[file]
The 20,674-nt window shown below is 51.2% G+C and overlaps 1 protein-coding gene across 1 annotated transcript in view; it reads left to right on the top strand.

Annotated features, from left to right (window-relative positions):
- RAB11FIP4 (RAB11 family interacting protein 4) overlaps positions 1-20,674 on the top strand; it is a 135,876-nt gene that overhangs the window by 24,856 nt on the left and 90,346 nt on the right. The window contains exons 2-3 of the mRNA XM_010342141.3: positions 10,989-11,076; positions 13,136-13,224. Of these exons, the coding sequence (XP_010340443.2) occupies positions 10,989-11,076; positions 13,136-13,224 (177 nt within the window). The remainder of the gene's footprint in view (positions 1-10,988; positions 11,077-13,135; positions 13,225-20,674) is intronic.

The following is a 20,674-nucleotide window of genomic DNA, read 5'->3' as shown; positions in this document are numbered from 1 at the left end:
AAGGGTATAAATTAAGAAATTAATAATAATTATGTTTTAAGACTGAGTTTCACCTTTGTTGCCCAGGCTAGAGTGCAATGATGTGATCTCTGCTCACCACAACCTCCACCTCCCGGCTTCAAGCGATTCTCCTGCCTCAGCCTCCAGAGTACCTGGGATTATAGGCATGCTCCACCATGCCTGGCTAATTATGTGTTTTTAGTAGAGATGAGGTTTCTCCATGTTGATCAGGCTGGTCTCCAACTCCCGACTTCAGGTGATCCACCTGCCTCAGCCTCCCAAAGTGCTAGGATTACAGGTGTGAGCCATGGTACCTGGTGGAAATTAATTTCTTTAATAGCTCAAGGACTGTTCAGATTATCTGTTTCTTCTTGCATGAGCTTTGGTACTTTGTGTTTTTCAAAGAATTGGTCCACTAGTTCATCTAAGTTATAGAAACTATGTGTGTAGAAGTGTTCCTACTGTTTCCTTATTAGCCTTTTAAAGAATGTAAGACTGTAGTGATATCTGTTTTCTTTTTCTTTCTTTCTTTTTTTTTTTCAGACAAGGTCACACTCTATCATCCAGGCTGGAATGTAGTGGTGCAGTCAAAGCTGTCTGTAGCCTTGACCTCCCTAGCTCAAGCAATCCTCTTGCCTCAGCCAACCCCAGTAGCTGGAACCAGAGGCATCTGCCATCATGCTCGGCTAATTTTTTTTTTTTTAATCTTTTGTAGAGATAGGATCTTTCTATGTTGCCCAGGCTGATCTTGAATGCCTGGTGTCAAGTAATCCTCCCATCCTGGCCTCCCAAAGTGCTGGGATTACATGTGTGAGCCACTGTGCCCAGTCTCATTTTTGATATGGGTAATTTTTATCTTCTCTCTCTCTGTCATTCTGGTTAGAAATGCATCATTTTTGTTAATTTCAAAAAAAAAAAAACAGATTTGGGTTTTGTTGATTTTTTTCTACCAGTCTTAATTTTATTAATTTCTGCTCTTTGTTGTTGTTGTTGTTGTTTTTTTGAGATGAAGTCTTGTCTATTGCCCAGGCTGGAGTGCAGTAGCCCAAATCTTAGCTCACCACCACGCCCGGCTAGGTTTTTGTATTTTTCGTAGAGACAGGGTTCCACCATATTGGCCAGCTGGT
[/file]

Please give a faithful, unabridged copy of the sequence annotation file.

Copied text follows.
The 20,674-nt window shown below is 51.2% G+C and overlaps 1 protein-coding gene across 1 annotated transcript in view; it reads left to right on the top strand.

Annotated features, from left to right (window-relative positions):
- RAB11FIP4 (RAB11 family interacting protein 4) overlaps positions 1-20,674 on the top strand; it is a 135,876-nt gene that overhangs the window by 24,856 nt on the left and 90,346 nt on the right. The window contains exons 2-3 of the mRNA XM_010342141.3: positions 10,989-11,076; positions 13,136-13,224. Of these exons, the coding sequence (XP_010340443.2) occupies positions 10,989-11,076; positions 13,136-13,224 (177 nt within the window). The remainder of the gene's footprint in view (positions 1-10,988; positions 11,077-13,135; positions 13,225-20,674) is intronic.

The following is a 20,674-nucleotide window of genomic DNA, read 5'->3' as shown; positions in this document are numbered from 1 at the left end:
AAGGGTATAAATTAAGAAATTAATAATAATTATGTTTTAAGACTGAGTTTCACCTTTGTTGCCCAGGCTAGAGTGCAATGATGTGATCTCTGCTCACCACAACCTCCACCTCCCGGCTTCAAGCGATTCTCCTGCCTCAGCCTCCAGAGTACCTGGGATTATAGGCATGCTCCACCATGCCTGGCTAATTATGTGTTTTTAGTAGAGATGAGGTTTCTCCATGTTGATCAGGCTGGTCTCCAACTCCCGACTTCAGGTGATCCACCTGCCTCAGCCTCCCAAAGTGCTAGGATTACAGGTGTGAGCCATGGTACCTGGTGGAAATTAATTTCTTTAATAGCTCAAGGACTGTTCAGATTATCTGTTTCTTCTTGCATGAGCTTTGGTACTTTGTGTTTTTCAAAGAATTGGTCCACTAGTTCATCTAAGTTATAGAAACTATGTGTGTAGAAGTGTTCCTACTGTTTCCTTATTAGCCTTTTAAAGAATGTAAGACTGTAGTGATATCTGTTTTCTTTTTCTTTCTTTCTTTTTTTTTTTCAGACAAGGTCACACTCTATCATCCAGGCTGGAATGTAGTGGTGCAGTCAAAGCTGTCTGTAGCCTTGACCTCCCTAGCTCAAGCAATCCTCTTGCCTCAGCCAACCCCAGTAGCTGGAACCAGAGGCATCTGCCATCATGCTCGGCTAATTTTTTTTTTTTTAATCTTTTGTAGAGATAGGATCTTTCTATGTTGCCCAGGCTGATCTTGAATGCCTGGTGTCAAGTAATCCTCCCATCCTGGCCTCCCAAAGTGCTGGGATTACATGTGTGAGCCACTGTGCCCAGTCTCATTTTTGATATGGGTAATTTTTATCTTCTCTCTCTCTGTCATTCTGGTTAGAAATGCATCATTTTTGTTAATTTCAAAAAAAAAAAAACAGATTTGGGTTTTGTTGATTTTTTTCTACCAGTCTTAATTTTATTAATTTCTGCTCTTTGTTGTTGTTGTTGTTGTTTTTTTGAGATGAAGTCTTGTCTATTGCCCAGGCTGGAGTGCAGTAGCCCAAATCTTAGCTCACCACCACGCCCGGCTAGGTTTTTGTATTTTTCGTAGAGACAGGGTTCCACCATATTGGCCAGCTGGT